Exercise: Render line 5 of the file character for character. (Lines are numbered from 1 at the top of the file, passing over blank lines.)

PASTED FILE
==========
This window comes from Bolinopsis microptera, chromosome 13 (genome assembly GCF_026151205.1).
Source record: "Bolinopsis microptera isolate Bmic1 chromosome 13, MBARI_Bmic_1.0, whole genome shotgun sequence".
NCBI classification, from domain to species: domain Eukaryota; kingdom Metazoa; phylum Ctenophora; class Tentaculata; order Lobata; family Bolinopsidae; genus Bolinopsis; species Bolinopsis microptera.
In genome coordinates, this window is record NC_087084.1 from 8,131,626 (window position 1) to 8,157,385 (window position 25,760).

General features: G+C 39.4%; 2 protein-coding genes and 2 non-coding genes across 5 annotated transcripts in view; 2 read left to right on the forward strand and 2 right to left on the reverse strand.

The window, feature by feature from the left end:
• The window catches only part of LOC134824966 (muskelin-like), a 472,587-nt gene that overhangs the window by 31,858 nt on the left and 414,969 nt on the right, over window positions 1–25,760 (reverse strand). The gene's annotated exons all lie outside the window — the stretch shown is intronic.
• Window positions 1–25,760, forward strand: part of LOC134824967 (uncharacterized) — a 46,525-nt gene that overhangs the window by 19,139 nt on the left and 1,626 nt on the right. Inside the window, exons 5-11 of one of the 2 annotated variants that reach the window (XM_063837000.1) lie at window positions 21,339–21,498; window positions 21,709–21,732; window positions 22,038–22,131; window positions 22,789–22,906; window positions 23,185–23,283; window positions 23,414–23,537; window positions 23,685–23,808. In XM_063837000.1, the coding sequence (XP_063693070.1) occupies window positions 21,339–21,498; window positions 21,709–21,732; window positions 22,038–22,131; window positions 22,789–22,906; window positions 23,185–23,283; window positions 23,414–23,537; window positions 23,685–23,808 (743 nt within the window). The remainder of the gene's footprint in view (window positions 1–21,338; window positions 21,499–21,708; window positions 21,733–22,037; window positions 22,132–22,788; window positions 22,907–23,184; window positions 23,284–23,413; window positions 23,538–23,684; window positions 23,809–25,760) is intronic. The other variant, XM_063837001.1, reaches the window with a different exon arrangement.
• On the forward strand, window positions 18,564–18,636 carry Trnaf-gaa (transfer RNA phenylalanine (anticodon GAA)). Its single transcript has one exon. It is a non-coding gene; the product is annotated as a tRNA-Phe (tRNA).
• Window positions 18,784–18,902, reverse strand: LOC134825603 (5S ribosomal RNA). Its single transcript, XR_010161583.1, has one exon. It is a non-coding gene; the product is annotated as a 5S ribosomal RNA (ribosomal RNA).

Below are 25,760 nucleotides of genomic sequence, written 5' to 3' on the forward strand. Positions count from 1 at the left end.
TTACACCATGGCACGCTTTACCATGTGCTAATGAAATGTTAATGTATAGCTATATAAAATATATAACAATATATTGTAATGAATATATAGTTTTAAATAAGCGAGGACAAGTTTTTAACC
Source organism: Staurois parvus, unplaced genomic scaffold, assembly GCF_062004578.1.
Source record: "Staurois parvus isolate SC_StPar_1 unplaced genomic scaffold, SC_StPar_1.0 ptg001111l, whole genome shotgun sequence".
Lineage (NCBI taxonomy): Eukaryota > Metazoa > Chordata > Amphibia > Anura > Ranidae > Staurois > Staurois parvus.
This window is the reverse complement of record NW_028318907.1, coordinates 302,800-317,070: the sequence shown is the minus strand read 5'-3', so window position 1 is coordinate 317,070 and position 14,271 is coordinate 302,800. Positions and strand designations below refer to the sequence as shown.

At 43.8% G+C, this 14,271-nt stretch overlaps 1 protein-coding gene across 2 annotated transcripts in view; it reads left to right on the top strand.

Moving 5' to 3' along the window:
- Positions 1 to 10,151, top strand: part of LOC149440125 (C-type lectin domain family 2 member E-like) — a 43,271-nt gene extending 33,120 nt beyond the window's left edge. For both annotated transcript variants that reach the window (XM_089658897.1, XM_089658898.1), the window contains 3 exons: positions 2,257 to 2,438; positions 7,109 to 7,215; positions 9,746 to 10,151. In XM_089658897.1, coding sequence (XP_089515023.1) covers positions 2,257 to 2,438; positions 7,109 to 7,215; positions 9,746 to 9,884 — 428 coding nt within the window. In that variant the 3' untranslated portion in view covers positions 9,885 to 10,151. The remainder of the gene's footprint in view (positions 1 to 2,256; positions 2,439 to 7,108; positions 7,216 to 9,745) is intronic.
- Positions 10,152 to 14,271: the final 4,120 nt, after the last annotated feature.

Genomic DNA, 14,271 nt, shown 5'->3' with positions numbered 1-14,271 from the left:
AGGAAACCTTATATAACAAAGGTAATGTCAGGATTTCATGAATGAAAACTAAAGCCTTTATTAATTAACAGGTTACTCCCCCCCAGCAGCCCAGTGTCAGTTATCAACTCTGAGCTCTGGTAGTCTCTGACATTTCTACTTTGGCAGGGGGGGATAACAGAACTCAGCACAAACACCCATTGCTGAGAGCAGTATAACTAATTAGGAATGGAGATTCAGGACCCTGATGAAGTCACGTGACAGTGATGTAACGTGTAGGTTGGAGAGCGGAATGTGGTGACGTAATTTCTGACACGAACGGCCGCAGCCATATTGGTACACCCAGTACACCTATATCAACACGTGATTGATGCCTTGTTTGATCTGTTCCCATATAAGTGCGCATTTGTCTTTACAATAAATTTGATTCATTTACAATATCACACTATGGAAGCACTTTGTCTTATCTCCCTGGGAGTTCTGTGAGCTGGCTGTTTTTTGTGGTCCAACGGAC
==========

General features: G+C 39.4%; 2 protein-coding genes and 2 non-coding genes across 5 annotated transcripts in view; 2 read left to right on the forward strand and 2 right to left on the reverse strand.